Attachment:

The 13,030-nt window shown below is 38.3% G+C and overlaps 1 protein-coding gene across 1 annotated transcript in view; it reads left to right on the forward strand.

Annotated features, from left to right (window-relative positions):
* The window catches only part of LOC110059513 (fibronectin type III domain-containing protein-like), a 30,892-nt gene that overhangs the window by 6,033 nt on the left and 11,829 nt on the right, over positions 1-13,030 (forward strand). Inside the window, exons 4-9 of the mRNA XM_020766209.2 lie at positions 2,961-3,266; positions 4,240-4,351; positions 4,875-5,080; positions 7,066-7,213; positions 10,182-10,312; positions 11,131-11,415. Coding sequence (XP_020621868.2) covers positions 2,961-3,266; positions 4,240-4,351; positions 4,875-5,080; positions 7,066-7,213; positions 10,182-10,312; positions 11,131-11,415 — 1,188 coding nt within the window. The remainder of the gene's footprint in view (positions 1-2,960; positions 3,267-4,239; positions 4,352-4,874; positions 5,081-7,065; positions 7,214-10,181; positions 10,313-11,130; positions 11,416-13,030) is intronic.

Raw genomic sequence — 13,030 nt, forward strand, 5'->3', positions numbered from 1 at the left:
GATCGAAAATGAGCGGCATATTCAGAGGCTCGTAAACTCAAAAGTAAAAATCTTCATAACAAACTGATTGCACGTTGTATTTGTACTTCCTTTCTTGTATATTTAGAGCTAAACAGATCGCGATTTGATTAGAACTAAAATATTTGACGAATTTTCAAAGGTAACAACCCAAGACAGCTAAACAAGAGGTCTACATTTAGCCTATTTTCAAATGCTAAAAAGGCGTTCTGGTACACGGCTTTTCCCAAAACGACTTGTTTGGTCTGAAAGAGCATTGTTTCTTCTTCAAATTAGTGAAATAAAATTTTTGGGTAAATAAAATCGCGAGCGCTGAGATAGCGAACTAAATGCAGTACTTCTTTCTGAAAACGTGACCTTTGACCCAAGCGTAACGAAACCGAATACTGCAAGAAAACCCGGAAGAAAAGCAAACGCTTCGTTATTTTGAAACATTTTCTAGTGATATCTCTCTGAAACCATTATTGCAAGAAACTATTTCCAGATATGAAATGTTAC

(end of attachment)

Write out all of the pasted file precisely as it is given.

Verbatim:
The 13,030-nt window shown below is 38.3% G+C and overlaps 1 protein-coding gene across 1 annotated transcript in view; it reads left to right on the forward strand.

Annotated features, from left to right (window-relative positions):
* The window catches only part of LOC110059513 (fibronectin type III domain-containing protein-like), a 30,892-nt gene that overhangs the window by 6,033 nt on the left and 11,829 nt on the right, over positions 1-13,030 (forward strand). Inside the window, exons 4-9 of the mRNA XM_020766209.2 lie at positions 2,961-3,266; positions 4,240-4,351; positions 4,875-5,080; positions 7,066-7,213; positions 10,182-10,312; positions 11,131-11,415. Coding sequence (XP_020621868.2) covers positions 2,961-3,266; positions 4,240-4,351; positions 4,875-5,080; positions 7,066-7,213; positions 10,182-10,312; positions 11,131-11,415 — 1,188 coding nt within the window. The remainder of the gene's footprint in view (positions 1-2,960; positions 3,267-4,239; positions 4,352-4,874; positions 5,081-7,065; positions 7,214-10,181; positions 10,313-11,130; positions 11,416-13,030) is intronic.

Raw genomic sequence — 13,030 nt, forward strand, 5'->3', positions numbered from 1 at the left:
GATCGAAAATGAGCGGCATATTCAGAGGCTCGTAAACTCAAAAGTAAAAATCTTCATAACAAACTGATTGCACGTTGTATTTGTACTTCCTTTCTTGTATATTTAGAGCTAAACAGATCGCGATTTGATTAGAACTAAAATATTTGACGAATTTTCAAAGGTAACAACCCAAGACAGCTAAACAAGAGGTCTACATTTAGCCTATTTTCAAATGCTAAAAAGGCGTTCTGGTACACGGCTTTTCCCAAAACGACTTGTTTGGTCTGAAAGAGCATTGTTTCTTCTTCAAATTAGTGAAATAAAATTTTTGGGTAAATAAAATCGCGAGCGCTGAGATAGCGAACTAAATGCAGTACTTCTTTCTGAAAACGTGACCTTTGACCCAAGCGTAACGAAACCGAATACTGCAAGAAAACCCGGAAGAAAAGCAAACGCTTCGTTATTTTGAAACATTTTCTAGTGATATCTCTCTGAAACCATTATTGCAAGAAACTATTTCCAGATATGAAATGTTAC